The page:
One of the main reasons being was that for about a decade, capital gains rates were 15%. For the way 1202 works is, if you were in the 50% exclusion ratio, the amount that's not excluded is core 1202 is taxed at 28%. Essentially, you have an effective tax rate of 14% with Section 1202 back when rates were 15%. So if capital gains rates for 15% and your effective rate is 14%, it wasn't necessarily worth the headache to go through all the hoops for 1202. At a high level, there's two types of requirements of Section 1202. There's the corporate level requirements that the corporation has to meet and then there's shareholder level requirements, and we'll go into greater detail. But just in our overview for 1202, the stock must be issued by domestic C corporation with less than @50 million in assets, it's tax basis. At the time of and immediately after issuance, the stock must be issued by a corporation that uses at least 80% of its assets in an active trader business. This is one of those rabbit holes that traps for the unwary.

A lot of people are unaware of it, and we'll also get into greater detail when you have capital raises, significant cash inflows, that could be problematic. It must be held by a non-corporate taxpayer, so it can be held by a partnership or an S corp, it's just that S corp stock or partnership interests itself cannot be 1202, but QSBS can be held by partnerships in an S corp. We'll go into that in greater detail. Another big one, and this is a shareholder level requirement, they have to acquire the stock on original issuance. Lastly, like I mentioned previously, it has to be held for more than five years. Like I mentioned earlier, the active business requirement, and this is when we do our 1202 studies and we start kicking the tires, we like to look at the historical balance sheets. We've seen some companies get tripped up is they've had significant cash and that can get them tripped up if 80% of the assets are not used the active trader business.

There are special carve outs for new companies within the first two years. If they held it for R&D expenses or reasonable working capital needs or startup expenses, the company cannot hold more than 10% by value of portfolio securities, and the same thing for real estate holdings. Another corporate level requirement for 1202 is 1202 lists out businesses lines or trades or business that are ineligible for 1202, so you'll see of a theme here. Any service types of businesses, so accounting, engineering, law firms, those are not eligible for 1202. Here's a rather vague catch-all. Any trader business where the principal asset or such trader business is a reputation or skill of one or more employees, so there's no guidance on that. But there's 199 A, the qualified business deduction, unrelated to 1202, but they essentially copied and pasted language in 1202. That guidance, which is not binded to 1202 mentions that the principle asset of trader business is more when you're dealing with celebrity endorsements. You see the celebrity chef and their name is on the bottle of sauce and they're making money off of that, so it's very specific.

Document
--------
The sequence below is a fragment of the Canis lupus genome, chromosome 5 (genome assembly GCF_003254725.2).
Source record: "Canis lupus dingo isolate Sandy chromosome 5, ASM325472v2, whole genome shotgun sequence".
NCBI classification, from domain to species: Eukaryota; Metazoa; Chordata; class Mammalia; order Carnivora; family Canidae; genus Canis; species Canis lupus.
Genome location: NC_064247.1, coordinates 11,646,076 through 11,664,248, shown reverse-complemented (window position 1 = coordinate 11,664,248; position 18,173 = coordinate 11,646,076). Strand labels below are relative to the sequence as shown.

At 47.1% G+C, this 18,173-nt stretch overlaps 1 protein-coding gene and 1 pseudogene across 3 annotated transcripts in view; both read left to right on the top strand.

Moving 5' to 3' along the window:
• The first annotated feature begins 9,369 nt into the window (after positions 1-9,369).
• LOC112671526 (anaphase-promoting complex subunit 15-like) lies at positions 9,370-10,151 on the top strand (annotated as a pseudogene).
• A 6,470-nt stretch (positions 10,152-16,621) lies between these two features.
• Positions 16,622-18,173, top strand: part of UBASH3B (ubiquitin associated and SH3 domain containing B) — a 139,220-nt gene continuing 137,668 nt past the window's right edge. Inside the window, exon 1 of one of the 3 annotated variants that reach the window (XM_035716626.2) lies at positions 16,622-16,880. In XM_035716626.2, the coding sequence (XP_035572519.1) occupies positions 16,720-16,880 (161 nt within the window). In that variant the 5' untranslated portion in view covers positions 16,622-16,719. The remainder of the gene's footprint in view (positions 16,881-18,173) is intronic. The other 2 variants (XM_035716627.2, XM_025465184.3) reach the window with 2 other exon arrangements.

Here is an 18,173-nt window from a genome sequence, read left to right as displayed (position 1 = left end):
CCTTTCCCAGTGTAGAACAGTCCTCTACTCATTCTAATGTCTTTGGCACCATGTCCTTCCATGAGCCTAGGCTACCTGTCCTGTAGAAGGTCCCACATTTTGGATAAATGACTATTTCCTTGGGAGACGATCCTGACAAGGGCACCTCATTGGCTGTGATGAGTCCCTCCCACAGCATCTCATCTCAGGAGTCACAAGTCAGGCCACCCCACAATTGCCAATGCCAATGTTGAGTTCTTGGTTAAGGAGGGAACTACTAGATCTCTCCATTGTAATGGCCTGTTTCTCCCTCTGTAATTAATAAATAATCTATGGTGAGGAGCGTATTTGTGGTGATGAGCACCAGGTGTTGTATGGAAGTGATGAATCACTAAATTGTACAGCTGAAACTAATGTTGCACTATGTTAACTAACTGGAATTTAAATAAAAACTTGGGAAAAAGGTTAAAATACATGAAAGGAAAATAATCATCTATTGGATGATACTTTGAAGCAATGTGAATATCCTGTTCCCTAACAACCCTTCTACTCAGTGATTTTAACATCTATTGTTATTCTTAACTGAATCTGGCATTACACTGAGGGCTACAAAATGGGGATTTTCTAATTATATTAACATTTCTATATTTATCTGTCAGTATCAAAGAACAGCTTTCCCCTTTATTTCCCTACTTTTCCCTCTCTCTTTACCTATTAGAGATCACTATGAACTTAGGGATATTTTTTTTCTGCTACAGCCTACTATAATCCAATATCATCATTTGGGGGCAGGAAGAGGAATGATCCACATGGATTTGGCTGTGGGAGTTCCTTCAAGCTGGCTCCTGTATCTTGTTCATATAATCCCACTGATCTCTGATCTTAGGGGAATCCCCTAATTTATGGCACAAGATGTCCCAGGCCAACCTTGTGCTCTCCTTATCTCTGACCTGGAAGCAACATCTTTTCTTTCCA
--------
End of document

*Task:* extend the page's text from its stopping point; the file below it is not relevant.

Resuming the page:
Banking and assurance is ineligible into a lot of the financing industry. Farming, hospitality and oil and gas would be ineligible for 1202. So 1202, like I mentioned, does not have a lot of helpful guidance, so we have to sometimes look to other co-sections. When there is any IRS ruling released, any insight we can we get very excited, so in the last year there's a couple of letter rulings. The first one, the taxpayer requested a letter ruling from the IRS related to, they were in the industry of selling prescription drugs, basically a pharmacy. Like I mentioned earlier, the health industry is ineligible, but the question is, so they're not performing in a diagnosis, this taxpayer. They were simply dispensing prescribed drugs. The IRS concluded that the taxpayer is not a business involved in the health field, and so that did not disqualify from the 1202s. This, of course, was a favorable ruling.

But another ruling that was issued this past year is so favorable, was the taxpayer was a website and basically, they facilitated renters and landlords. It was a website database, lessors and lessees to rent out space. You can look at it two ways when you're that type of business. They're really just the technology platform facilitating two different types of ... the landlords and tenants. The IRS took a pretty harsh approach to them and said, "You're in the business of brokering, which is an ineligible business," and so that was a little bit surprising in the tax industry that the IRS took such approach. Now, it's important to note, before I turn it over to Kayla, is that letter rulings are only binding directly to the taxpayer, but it does help us to see what the IRS's inside is into asserted in issue.

Kayla Konovitch:Thanks, Ben.

Ben Aspir:I'll turn it over to you, Kayla, now. Sure.

Kayla Konovitch:Yeah. Another requirement is that the stock has to be acquired at original issuance, which essentially means that you have to purchase a stock directly from the corporation. It has to be issued by the corporation in exchange for either for money, for property or for services as compensation for services that you provided to that corporation. Now Ben mentioned earlier in order to be eligible you have to hold the stock for more than five years. The question is, "Well when does the holding period begin?" Typically, it's going to begin at the date of the issuance when the stock is actually issued. Now, if you are going through a tax-free reorganization or a tax free rollover where it would fall into Section 351 or 368. Then in those cases the holding period would actually tack from the original acquisition of the stock, so there was a benefit there.